Abstract Tech

Short Sellers Aren’t as Big as You Think

Phil Mackintosh
Phil Mackintosh Nasdaq Chief Economist

Some people have noticed that short interest is at all-time high levels. Today, we put that data in context and see that the rise in short interest is more than explained by the increases in shares outstanding.

In short, relative short interest hasn’t increased at all. In fact, it has fallen and remains relatively low.

Shorts have increased as shares have increased

Looking at short interest alone (red line below), we see that overall shorted shares fell as the market sold off in 2020 due to Covid. It only fell a little more as the first wave of MEME stock trading, which was focused on the most shorted stocks, happened in January 2021.

Since then, it has increased, recently reaching new highs.

However, plotting short interest alongside shares outstanding tells a different story. Rather than being elevated, we see that short interest is tracking outstanding shares higher. Remember, we saw some significant stock splits in 2022 and a burst of IPO activity as the market recovered from Covid, with interest rates close to zero.

Chart 1: Short interest has mostly tracked shares outstanding higher


Short interest has mostly tracked shares outstanding higher

Shorts have fallen as a proportion of shares outstanding

If we look at the ratio of shorts to shares outstanding, we see that since 2023, that ratio has fallen. Especially for large-cap (S&P 500, light blue line) and micro-cap stocks (grey line), where the ratio remains near decade lows.

S&P 500 stocks may also be borrowed to hedge liquid NDX and SPX futures and options arbitrage positions, so it’s surprising they don’t have a systematically higher short interest.

Stocks that are in the Russell 3000, but not the S&P 500, could be considered small- and mid-cap stocks (dark blue line). Data shows these stocks typically have higher short interest, but that also stays consistently in a range of around 3-4%.

Short interest ratios are very stable, considering some large gyration in stock prices (grey area below), including the large Covid selloff in 2020 and record highs for the S&P 500 reached in December 2021, before rate hikes again caused stocks to sell off.

That shows that market highs and lows don’t change short interest much!

Chart 2: Short interest ratio has fallen over the past 10 years


Short interest ratio has fallen over the past 10 years

Looking at shorts by market cap

Looking at short interest ratios by market caps confirms what we see in Chart 2 – that stocks in the “rest” of the Russell 3000 (being mid- and small-cap stocks) tend to have higher short interest.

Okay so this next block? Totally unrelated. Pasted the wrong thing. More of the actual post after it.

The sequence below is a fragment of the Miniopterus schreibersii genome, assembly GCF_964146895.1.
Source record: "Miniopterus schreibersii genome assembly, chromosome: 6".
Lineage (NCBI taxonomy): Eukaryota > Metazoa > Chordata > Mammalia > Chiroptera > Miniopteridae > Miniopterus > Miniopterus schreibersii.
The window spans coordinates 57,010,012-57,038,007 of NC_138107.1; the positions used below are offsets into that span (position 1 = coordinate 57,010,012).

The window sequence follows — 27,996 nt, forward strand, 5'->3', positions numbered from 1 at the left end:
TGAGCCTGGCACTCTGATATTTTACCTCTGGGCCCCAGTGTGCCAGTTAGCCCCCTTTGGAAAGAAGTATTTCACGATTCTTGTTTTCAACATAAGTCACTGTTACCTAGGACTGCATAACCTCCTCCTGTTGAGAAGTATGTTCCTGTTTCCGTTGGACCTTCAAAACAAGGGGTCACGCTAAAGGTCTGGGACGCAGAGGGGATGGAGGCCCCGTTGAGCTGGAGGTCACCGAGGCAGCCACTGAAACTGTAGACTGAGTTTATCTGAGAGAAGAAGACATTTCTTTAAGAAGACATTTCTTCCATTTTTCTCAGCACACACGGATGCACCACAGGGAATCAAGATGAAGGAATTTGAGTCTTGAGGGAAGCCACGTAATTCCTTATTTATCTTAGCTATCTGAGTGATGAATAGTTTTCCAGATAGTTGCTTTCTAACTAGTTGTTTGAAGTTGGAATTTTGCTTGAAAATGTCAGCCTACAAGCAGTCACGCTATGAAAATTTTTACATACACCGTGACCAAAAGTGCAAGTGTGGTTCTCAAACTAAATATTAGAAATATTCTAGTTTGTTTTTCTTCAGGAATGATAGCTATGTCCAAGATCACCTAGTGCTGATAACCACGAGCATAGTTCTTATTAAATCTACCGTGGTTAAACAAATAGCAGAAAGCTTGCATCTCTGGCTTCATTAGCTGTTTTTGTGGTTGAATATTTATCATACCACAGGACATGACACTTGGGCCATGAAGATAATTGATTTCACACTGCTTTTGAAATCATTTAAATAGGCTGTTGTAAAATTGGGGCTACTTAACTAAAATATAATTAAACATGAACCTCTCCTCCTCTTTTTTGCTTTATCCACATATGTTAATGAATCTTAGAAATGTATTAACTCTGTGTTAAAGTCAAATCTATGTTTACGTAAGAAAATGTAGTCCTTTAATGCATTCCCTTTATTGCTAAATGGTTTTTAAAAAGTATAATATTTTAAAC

Interestingly, the mega-cap stocks that have led the U.S. markets higher have even lower short interest.

Short interest is also very low for micro-cap stocks.

Chart 3: Typical short interest (by market cap)


Typical short interest (by market cap)

Looking at shorts by index membership

Looking at the short-interest ratio for each stock in the market as market cap increases (Chart 4) shows the ranges around the values in Chart 3 above. By coloring each stock (dot) by index membership – we see all the blue dots (in either the Russell 3000 or the S&P 500 index) are stocks likely held by institutional investors. 

Being in institutional indexes clearly makes a difference to short interest. In general, almost none of those stocks have short interest below 1% of their shares outstanding. That alone would increase the median value of small- and mid-cap short interest (as it moves, the middle of the dark blue dot cluster is higher).

Why might this occur?

Index inclusion also means inclusion in ETFs, which represent net-long positions worth trillions of dollars. However, ETFs need arbitrageurs to keep prices efficient and are often used by hedge funds against a long stock position.

Chart 4: Short interest ratio for all stocks shows the impact of index inclusion


Short interest ratio for all stocks shows the impact of index inclusion

We also see that larger stocks that are not included in the S&P 500 (grey dots on the right, like BRK.A) tend to have much lower short interest.

In addition, micro-cap stocks (grey dots to the left of the Russell 300 cutoff) often have lower short interest, too. Remember from our blog last week these stocks also tend to typically have more retail trading. 

That may also be because stocks outside of professional investor benchmarks aren’t set up as frequently to loan, making it harder to borrow those shares, which is required before putting on a short.

However, some micro-cap stocks do have high short interest. One stock worth highlighting is BBBY, which in April 2023 filed for Chapter 11 bankruptcy protection. That’s consistent with other research that shows shorts tend to improve price discovery in the stock market.

Study shows shorts are down

This data shows it’s important to think about short interest properly.

Although short shares are at record levels, the actual short interest ratio is down, and for large-cap stocks, it remains near decade lows.

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